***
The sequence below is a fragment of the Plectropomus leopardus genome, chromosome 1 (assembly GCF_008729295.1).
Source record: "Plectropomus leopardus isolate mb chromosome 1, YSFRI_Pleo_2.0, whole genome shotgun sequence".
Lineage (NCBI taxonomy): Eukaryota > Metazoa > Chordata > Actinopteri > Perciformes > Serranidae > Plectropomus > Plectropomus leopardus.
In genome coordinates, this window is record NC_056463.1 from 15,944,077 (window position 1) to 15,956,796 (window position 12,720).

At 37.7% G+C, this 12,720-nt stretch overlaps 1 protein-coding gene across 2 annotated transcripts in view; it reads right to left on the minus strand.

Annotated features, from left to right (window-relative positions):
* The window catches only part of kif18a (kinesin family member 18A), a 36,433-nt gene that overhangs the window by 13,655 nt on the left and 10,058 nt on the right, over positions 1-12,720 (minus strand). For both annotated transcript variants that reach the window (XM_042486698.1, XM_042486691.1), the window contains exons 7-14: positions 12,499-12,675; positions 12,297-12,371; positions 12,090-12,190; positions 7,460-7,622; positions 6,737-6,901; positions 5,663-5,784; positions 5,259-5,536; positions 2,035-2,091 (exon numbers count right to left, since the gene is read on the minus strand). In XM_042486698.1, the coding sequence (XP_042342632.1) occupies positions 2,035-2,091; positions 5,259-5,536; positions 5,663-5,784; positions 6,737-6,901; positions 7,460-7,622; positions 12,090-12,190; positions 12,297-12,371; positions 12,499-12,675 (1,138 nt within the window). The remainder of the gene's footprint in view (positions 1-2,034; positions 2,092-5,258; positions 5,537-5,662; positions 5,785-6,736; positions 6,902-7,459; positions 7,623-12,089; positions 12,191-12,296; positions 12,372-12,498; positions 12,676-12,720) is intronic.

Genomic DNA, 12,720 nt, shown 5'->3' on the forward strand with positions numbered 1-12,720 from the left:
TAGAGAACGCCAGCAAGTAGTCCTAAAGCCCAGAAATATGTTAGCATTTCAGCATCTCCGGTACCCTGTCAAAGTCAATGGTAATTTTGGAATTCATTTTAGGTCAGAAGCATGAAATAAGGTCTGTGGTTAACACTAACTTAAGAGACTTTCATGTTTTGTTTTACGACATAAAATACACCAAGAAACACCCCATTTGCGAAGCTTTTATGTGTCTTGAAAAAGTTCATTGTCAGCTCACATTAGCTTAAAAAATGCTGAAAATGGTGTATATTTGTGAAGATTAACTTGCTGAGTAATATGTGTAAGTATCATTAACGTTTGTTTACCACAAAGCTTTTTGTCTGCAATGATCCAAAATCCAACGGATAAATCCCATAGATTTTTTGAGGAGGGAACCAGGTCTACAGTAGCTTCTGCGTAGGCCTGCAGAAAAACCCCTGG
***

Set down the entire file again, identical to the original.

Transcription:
The sequence below is a fragment of the Plectropomus leopardus genome, chromosome 1 (assembly GCF_008729295.1).
Source record: "Plectropomus leopardus isolate mb chromosome 1, YSFRI_Pleo_2.0, whole genome shotgun sequence".
Lineage (NCBI taxonomy): Eukaryota > Metazoa > Chordata > Actinopteri > Perciformes > Serranidae > Plectropomus > Plectropomus leopardus.
In genome coordinates, this window is record NC_056463.1 from 15,944,077 (window position 1) to 15,956,796 (window position 12,720).

At 37.7% G+C, this 12,720-nt stretch overlaps 1 protein-coding gene across 2 annotated transcripts in view; it reads right to left on the minus strand.

Annotated features, from left to right (window-relative positions):
* The window catches only part of kif18a (kinesin family member 18A), a 36,433-nt gene that overhangs the window by 13,655 nt on the left and 10,058 nt on the right, over positions 1-12,720 (minus strand). For both annotated transcript variants that reach the window (XM_042486698.1, XM_042486691.1), the window contains exons 7-14: positions 12,499-12,675; positions 12,297-12,371; positions 12,090-12,190; positions 7,460-7,622; positions 6,737-6,901; positions 5,663-5,784; positions 5,259-5,536; positions 2,035-2,091 (exon numbers count right to left, since the gene is read on the minus strand). In XM_042486698.1, the coding sequence (XP_042342632.1) occupies positions 2,035-2,091; positions 5,259-5,536; positions 5,663-5,784; positions 6,737-6,901; positions 7,460-7,622; positions 12,090-12,190; positions 12,297-12,371; positions 12,499-12,675 (1,138 nt within the window). The remainder of the gene's footprint in view (positions 1-2,034; positions 2,092-5,258; positions 5,537-5,662; positions 5,785-6,736; positions 6,902-7,459; positions 7,623-12,089; positions 12,191-12,296; positions 12,372-12,498; positions 12,676-12,720) is intronic.

Genomic DNA, 12,720 nt, shown 5'->3' on the forward strand with positions numbered 1-12,720 from the left:
TAGAGAACGCCAGCAAGTAGTCCTAAAGCCCAGAAATATGTTAGCATTTCAGCATCTCCGGTACCCTGTCAAAGTCAATGGTAATTTTGGAATTCATTTTAGGTCAGAAGCATGAAATAAGGTCTGTGGTTAACACTAACTTAAGAGACTTTCATGTTTTGTTTTACGACATAAAATACACCAAGAAACACCCCATTTGCGAAGCTTTTATGTGTCTTGAAAAAGTTCATTGTCAGCTCACATTAGCTTAAAAAATGCTGAAAATGGTGTATATTTGTGAAGATTAACTTGCTGAGTAATATGTGTAAGTATCATTAACGTTTGTTTACCACAAAGCTTTTTGTCTGCAATGATCCAAAATCCAACGGATAAATCCCATAGATTTTTTGAGGAGGGAACCAGGTCTACAGTAGCTTCTGCGTAGGCCTGCAGAAAAACCCCTGG